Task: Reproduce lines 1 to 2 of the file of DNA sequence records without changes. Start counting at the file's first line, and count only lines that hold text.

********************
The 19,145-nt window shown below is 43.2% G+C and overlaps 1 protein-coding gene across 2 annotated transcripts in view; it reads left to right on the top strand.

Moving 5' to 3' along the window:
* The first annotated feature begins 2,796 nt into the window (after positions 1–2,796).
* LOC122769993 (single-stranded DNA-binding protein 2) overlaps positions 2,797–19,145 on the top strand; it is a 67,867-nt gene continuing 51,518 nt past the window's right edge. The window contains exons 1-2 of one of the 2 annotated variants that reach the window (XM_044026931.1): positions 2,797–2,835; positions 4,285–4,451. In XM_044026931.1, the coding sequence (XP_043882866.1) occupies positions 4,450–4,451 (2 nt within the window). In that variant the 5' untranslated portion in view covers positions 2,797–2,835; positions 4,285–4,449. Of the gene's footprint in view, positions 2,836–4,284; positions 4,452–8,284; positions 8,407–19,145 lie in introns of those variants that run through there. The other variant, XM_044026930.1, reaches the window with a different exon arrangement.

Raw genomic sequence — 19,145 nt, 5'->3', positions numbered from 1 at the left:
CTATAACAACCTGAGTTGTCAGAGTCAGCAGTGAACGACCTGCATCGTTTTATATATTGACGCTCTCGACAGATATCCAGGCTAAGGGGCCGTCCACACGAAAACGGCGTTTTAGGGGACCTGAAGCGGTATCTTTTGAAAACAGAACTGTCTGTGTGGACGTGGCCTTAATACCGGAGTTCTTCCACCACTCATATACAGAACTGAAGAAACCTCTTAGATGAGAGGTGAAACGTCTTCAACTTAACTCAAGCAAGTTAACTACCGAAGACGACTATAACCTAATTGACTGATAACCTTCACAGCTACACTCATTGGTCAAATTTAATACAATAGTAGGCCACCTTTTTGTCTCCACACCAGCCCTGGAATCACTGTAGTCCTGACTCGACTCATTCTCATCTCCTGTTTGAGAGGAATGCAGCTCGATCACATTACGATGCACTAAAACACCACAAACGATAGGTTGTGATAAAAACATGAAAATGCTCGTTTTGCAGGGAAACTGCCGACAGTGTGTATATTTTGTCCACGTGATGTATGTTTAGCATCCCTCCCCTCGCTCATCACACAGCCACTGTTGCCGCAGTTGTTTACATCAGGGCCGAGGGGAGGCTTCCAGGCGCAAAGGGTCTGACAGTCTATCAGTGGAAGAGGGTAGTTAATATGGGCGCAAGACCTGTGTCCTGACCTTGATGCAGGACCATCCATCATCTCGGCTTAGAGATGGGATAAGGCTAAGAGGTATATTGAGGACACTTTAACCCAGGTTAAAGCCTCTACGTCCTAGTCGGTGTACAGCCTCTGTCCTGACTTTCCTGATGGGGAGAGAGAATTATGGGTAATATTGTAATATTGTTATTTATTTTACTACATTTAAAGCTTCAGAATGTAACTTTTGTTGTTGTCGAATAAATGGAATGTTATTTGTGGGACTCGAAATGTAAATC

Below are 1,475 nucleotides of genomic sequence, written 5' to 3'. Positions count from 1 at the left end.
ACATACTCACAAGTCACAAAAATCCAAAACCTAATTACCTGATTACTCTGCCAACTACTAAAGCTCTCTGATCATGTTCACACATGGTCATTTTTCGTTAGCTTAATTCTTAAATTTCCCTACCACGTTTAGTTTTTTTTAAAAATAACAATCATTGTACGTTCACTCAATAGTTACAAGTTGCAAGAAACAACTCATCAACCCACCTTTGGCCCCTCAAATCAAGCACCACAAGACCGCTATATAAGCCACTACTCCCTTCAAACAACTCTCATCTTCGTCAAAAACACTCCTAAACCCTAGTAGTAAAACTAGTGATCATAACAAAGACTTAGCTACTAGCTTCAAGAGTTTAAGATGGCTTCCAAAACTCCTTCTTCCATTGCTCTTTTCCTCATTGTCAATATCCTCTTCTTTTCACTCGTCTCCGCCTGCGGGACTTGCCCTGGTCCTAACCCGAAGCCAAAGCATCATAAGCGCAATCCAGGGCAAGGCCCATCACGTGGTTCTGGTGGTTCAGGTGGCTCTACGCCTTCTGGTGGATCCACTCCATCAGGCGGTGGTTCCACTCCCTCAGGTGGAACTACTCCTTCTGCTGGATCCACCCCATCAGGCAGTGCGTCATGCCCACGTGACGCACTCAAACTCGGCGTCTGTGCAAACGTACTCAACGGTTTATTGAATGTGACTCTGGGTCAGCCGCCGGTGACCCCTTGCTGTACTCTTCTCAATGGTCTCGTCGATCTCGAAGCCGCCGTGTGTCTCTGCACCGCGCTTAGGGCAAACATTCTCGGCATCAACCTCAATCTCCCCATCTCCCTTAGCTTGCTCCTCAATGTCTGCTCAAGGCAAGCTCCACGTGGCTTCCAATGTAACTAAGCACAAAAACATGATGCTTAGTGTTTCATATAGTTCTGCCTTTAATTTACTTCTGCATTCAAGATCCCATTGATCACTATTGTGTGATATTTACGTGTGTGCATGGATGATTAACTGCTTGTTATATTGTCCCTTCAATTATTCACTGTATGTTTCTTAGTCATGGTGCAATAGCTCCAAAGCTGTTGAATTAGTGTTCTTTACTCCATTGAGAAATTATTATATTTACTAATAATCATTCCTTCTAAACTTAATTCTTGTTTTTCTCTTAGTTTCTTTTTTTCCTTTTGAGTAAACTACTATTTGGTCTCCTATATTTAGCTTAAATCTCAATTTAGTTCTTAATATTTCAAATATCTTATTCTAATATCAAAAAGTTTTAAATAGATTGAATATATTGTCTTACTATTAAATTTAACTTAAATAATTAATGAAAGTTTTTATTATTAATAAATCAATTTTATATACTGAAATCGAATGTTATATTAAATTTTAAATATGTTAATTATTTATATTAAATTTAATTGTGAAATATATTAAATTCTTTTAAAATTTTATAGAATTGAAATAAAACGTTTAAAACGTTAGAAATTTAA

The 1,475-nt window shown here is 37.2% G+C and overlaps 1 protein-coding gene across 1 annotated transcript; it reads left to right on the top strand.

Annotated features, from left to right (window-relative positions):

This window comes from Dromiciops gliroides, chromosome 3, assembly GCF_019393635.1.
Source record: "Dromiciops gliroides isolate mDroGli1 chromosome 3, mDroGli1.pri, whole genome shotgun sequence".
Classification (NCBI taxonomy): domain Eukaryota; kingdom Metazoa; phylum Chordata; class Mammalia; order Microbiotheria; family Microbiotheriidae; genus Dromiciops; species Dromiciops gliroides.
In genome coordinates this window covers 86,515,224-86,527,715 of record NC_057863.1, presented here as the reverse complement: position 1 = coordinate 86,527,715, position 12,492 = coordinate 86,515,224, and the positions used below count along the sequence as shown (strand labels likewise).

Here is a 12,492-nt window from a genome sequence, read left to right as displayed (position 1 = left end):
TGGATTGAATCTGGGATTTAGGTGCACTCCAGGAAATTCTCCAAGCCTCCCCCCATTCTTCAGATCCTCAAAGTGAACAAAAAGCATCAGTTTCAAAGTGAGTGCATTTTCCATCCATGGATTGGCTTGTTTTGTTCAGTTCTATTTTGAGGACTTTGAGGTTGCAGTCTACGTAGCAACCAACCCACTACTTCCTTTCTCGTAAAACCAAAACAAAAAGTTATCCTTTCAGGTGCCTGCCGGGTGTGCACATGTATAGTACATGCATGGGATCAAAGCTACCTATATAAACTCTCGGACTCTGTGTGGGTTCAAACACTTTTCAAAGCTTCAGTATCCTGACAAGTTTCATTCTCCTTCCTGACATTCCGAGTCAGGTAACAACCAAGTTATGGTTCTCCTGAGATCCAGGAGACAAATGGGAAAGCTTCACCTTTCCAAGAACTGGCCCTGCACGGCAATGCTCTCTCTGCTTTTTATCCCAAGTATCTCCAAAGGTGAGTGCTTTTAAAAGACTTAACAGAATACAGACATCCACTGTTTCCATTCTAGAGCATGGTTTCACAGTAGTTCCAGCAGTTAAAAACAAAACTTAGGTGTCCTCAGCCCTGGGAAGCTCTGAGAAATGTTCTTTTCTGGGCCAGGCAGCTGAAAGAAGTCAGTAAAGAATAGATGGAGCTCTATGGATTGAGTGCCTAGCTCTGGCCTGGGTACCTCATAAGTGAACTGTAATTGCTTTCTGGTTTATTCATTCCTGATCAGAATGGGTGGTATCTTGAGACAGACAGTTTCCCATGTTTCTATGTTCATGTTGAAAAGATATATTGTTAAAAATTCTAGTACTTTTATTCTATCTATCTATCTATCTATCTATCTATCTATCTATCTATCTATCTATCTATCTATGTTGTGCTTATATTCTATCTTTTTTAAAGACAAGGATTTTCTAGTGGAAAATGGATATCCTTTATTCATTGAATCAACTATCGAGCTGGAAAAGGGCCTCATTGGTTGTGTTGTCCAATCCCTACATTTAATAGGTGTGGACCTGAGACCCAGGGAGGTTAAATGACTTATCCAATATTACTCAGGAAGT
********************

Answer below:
The 19,145-nt window shown below is 43.2% G+C and overlaps 1 protein-coding gene across 2 annotated transcripts in view; it reads left to right on the top strand.

Moving 5' to 3' along the window: